3. Anticipate low levels of HIV incidence: Microbicide researchers often have discovered lower levels of HIV incidence in trials than they had estimated prior to initiating the studies, Cates says.
One of the problems was they had used crude measurements of HIV prevalence and estimates of HIV incidence, he says.
"In various studies, we'd go in with pre-trial estimates of incidence of 3 or 4 percent, and we'd sometimes find much lower rates," Cates says.
The good news was that participation in the trial tended to provide participants with effective standards of prevention care, including condoms, and this partly contributed to lower rates of infection, Cates says.
But it created scientific and statistical problems.
"So we're trying to improve our estimates," Cates says. "We may need more participants or to run the trial longer for us to validly prove [the product's efficacy]."
For example, in some West African microbicide trials, the studies were stopped because there wasn't high enough HIV incidence, Cates says.
"The trials had to be stopped because we didn't get an answer," he says.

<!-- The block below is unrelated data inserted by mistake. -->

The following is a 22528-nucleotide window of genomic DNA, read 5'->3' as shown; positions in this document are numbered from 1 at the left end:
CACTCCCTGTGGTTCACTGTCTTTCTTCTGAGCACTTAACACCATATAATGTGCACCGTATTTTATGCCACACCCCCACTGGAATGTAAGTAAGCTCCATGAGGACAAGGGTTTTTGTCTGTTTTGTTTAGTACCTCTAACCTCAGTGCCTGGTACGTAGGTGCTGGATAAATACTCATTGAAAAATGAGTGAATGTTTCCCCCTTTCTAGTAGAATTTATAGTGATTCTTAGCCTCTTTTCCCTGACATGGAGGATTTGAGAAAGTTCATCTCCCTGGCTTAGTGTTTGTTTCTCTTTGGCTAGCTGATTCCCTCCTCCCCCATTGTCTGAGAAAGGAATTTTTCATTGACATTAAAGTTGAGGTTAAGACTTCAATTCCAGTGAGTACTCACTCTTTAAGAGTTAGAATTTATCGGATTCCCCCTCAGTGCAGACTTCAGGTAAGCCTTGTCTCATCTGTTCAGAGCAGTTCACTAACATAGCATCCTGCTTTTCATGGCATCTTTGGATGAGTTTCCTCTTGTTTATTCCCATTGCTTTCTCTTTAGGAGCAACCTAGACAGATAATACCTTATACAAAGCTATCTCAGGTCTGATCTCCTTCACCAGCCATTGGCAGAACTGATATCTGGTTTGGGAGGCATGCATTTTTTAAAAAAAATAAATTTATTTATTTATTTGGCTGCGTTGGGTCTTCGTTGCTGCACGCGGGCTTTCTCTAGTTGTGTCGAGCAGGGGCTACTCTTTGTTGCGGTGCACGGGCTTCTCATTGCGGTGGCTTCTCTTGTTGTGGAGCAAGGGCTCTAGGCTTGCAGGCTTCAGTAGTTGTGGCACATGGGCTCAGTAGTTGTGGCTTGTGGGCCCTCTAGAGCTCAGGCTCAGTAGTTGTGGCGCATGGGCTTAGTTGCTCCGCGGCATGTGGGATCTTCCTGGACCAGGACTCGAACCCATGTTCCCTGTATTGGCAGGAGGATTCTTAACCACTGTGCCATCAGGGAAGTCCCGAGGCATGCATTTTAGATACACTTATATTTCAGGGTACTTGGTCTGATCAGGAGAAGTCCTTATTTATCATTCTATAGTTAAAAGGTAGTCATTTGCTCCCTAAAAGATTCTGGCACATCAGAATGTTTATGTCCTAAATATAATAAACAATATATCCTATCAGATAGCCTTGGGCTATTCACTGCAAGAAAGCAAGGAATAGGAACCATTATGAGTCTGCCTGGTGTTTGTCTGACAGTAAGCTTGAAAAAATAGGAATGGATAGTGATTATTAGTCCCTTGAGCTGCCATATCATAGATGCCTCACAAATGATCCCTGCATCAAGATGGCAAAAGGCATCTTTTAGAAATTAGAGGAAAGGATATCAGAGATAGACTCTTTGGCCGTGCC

Once a trial has begun and this problem arises, it cannot be easily fixed.
"You have a design and [you] assume that the HIV incidence was 4 per 100 persons, and you calculate the sample size and budget based on recruiting that number of people, and you are getting that number of end points through the trial," Cates says. "Then you realize that the number of end points you're getting is much lower than what you'd need, and so you have to make a judgment call as to whether to spend more money to recruit more participants or to follow participants longer, and whether or not the early distribution of events you have had would justify your spending more money."
With the trial of 331G in Ghana, FHI looked at this problem and decided there was no clear trend toward a protective affect in the 331G arm, so they stopped the trial because of feasibility, Cates says.
"We did not have enough events or positive distribution to justify spending additional money on a gamble that this would be an effective product," Cates says.
It's a very valuable lesson learned that scientists in a variety of organizations and studies have made this decision to stop a trial because the HIV incidence was so low and they could not achieve their end points, Cates says.
The solution to this dilemma is to use better measures, including measures of acute infection through pooled specimens, Cates says.
"These will make better estimates of what will be the true incidence in a trial, and allow comparisons," he says.
4. Provide follow-up on participants who seroconvert: There needs to be an ethical standard of care for people who volunteer for trials, and they should be provided further access to health care, Cates says.
Also, the follow-up might provide interesting study answers and questions.